The Baltimore city school system terminated its contract with Allied Transportation yesterday after the company failed to cover routes and bus drivers refused to work because of a pay dispute.
Last Friday, Allied failed to operate 15 of its 32 routes, according to schools officials. On Monday, the bus contractor did not cover 17 routes, forcing the school system to permanently reassign seven of the routes to another company.
J. Keith Scroggins, the school system's chief operating officer, said officials have assumed responsibility for all of Allied's routes. He said contractors from other bus companies will take over some of the routes, and that for now, the system will provide taxi service for about six of the routes.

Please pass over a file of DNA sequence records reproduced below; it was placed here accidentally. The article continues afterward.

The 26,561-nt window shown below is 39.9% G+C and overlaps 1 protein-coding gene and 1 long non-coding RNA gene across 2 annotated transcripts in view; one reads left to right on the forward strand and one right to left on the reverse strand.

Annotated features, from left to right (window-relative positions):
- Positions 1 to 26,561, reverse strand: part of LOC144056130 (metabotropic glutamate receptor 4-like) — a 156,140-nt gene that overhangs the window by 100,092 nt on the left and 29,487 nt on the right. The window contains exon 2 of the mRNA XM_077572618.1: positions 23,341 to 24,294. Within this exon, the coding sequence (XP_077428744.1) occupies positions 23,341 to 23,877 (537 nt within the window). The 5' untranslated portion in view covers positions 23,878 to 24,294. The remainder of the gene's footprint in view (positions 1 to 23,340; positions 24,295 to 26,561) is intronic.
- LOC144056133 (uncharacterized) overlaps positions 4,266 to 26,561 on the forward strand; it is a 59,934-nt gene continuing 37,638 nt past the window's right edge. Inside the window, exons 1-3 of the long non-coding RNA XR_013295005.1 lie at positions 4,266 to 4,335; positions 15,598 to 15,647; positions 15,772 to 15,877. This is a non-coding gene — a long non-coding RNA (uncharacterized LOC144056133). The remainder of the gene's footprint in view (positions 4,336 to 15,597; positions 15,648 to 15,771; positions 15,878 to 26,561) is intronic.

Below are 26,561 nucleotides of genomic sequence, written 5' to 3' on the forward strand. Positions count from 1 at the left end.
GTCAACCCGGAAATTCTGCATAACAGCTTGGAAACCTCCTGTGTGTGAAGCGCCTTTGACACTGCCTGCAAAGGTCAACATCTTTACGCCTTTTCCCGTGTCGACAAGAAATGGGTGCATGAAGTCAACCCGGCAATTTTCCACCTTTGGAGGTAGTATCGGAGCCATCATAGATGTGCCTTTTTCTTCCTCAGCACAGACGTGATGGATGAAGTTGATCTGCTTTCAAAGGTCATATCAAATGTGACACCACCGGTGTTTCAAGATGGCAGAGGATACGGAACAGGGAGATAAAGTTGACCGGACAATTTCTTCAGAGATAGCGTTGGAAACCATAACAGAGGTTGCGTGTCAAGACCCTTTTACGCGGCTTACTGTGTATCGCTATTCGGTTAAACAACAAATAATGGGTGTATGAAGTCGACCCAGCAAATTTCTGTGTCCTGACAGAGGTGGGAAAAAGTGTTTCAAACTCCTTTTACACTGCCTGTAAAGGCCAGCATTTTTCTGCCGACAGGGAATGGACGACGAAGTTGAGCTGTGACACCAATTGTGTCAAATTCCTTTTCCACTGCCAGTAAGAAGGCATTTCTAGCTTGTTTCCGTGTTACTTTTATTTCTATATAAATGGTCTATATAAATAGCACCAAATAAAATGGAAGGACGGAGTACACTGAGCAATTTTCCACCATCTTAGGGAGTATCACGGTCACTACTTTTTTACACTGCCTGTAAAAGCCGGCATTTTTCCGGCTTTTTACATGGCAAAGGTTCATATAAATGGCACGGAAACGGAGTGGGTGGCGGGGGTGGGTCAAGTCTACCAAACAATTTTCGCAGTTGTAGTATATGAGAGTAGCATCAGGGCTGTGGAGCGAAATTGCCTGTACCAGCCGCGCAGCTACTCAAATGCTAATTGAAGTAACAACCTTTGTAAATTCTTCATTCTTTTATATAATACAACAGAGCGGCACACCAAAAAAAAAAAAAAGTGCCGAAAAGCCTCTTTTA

"We expect some slight delays [today]. But we will be able to pick everyone up," he said.
Scroggins said schools officials have repossessed eight buses from Allied and are in the process of reclaiming 42 more buses for breach of contract. Scroggins said he expects eight new drivers to be hired in the next few days and noted that many mechanics and administrators in the school system are licensed bus drivers and could help transport children.
A routing team has adjusted more than 100 bus routes to provide transportation for some of the displaced riders.
Allied was in the first year of a five-year, $2.5 million contract with the city schools system and was responsible for transporting 450 students at 45 schools.
Scroggins said Allied was having trouble paying its drivers.
"We believe that was a problem and resulted in employees refusing to do any work," Scroggins said.
An Allied representative declined to comment.